The board's chairman, Marc Dreyer, defended how the attorney was hired. He said it was handled like any other contract, by the agency's staff. He said board members never approve contracts.
“We don't review or, even for that matter, get a report about any contracts that the agency negotiates, from the Xerox contract to contracts with the Office of State Finance to run our payroll or whatever,” said Dreyer, who is senior pastor at Memorial Baptist Church in Tulsa.
“I'm sure that some would say, ‘Well, that looks like they did something secretly.' But, again, we didn't, anymore than we adopted our Xerox contract secretly. Because we didn't do it. It was done by the staff.”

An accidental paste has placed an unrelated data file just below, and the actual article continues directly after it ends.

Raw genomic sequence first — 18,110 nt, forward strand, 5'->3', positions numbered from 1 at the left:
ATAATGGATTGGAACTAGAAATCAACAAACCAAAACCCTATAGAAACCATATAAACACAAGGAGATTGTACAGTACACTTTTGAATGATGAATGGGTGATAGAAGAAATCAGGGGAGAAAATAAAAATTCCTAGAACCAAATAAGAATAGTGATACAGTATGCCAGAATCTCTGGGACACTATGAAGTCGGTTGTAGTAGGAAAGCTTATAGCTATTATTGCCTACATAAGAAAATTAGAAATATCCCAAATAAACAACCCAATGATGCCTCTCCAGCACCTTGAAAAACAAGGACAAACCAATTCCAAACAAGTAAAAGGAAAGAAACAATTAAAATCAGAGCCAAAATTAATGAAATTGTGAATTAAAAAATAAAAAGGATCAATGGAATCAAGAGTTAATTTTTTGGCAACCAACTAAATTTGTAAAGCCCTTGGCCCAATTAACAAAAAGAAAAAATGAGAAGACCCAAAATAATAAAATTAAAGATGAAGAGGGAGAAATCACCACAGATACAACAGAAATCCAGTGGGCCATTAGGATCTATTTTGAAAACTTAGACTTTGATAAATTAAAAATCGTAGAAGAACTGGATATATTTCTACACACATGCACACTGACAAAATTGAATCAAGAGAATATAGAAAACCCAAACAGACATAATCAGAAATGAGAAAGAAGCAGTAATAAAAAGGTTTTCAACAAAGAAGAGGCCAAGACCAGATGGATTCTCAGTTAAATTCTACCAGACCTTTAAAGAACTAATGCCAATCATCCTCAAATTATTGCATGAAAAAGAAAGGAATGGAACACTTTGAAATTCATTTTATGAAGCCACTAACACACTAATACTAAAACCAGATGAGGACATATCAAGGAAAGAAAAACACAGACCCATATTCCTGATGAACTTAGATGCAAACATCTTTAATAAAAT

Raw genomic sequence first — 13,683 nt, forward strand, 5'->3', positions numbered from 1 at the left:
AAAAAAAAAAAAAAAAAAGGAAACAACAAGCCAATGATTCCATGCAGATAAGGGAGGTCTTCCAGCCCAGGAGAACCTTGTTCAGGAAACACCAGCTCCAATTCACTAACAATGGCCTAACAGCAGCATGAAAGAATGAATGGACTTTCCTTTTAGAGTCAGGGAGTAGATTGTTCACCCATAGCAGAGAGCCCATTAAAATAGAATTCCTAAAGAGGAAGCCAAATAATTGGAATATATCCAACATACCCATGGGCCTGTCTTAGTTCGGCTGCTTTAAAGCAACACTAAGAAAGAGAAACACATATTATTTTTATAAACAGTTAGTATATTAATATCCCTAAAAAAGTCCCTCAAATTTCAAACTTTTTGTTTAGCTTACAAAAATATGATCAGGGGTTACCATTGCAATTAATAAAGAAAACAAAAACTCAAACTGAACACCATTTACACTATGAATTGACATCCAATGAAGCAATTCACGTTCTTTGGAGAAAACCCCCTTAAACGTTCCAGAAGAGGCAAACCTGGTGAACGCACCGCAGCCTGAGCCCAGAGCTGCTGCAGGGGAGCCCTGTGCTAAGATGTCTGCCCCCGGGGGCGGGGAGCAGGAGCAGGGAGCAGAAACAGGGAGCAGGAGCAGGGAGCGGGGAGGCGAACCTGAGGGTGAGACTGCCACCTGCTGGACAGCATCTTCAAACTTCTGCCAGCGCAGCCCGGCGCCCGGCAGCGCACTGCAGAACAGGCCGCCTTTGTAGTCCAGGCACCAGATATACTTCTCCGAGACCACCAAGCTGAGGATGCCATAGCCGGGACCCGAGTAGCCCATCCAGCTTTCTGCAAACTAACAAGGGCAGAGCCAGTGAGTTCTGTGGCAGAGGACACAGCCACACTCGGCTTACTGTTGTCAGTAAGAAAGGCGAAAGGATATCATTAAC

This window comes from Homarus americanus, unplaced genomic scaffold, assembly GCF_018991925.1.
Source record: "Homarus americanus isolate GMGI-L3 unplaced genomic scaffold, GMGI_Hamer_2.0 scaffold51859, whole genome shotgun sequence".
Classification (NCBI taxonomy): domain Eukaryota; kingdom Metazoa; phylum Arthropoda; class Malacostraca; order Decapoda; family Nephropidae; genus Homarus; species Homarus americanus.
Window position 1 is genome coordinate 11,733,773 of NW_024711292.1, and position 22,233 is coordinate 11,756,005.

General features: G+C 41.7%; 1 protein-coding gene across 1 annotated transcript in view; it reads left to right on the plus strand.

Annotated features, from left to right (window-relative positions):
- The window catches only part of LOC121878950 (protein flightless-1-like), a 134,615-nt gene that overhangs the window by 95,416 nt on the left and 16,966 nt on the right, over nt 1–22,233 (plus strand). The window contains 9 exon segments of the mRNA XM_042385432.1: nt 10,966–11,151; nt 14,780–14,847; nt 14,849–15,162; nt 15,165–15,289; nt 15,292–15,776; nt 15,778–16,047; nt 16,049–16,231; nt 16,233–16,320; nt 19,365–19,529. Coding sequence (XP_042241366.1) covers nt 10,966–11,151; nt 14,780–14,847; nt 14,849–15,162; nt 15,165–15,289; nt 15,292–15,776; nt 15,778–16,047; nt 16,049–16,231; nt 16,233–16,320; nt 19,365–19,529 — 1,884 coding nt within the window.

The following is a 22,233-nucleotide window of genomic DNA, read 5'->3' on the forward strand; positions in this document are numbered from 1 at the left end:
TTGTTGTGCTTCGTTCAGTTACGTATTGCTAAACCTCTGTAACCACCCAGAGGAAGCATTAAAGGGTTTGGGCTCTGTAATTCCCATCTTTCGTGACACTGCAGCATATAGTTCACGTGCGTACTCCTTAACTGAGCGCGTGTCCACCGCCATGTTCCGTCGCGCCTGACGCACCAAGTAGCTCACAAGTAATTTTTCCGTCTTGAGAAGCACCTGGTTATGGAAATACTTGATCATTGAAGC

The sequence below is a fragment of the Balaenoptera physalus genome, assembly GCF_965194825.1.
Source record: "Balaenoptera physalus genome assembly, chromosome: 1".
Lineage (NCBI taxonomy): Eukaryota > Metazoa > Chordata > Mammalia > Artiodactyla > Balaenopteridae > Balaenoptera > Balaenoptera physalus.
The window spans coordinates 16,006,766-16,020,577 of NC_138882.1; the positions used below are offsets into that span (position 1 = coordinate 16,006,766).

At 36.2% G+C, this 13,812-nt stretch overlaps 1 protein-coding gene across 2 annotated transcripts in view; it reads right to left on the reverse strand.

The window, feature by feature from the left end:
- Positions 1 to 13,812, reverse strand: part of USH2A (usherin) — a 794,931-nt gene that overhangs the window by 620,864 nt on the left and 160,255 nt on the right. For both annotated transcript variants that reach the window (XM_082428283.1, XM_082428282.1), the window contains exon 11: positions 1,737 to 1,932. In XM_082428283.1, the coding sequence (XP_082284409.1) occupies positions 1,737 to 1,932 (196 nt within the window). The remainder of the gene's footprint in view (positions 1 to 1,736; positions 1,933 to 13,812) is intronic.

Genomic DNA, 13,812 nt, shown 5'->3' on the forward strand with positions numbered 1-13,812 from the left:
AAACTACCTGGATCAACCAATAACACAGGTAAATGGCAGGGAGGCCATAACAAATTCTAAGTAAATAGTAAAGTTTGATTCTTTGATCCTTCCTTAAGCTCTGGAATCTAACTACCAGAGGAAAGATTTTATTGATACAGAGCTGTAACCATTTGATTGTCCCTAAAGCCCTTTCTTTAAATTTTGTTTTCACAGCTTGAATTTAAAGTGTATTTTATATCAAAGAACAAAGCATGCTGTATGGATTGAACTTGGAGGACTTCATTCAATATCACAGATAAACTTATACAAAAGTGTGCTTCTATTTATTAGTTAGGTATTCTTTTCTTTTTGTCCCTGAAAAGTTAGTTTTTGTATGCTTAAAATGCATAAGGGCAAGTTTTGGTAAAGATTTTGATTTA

He said the board's executive director, Terry Jenks, actually signed the contract on behalf of the agency. He said board members signed later because the attorney wanted them to acknowledge he was representing them individually, too.
“We didn't discuss this. It wasn't done in a board meeting. We signed at different times on different days,” Dreyer said.
He said board members could not talk about hiring the defense attorney during their meetings because of a legal reason. The board's general counsel, Tracy George, said “the agency was and is prohibited from disclosing the existence of what Mr. Martin has been retained for because of a court order.”
The general counsel sent a copy of the contract to The Oklahoman but blacked out part of it because of that court order.
The blacked-out part apparently refers to the grand jury subpoenas for records and to the attorney general's investigation. In every subpoena, the multicounty grand jury's judge orders the recipient not to disclose its existence.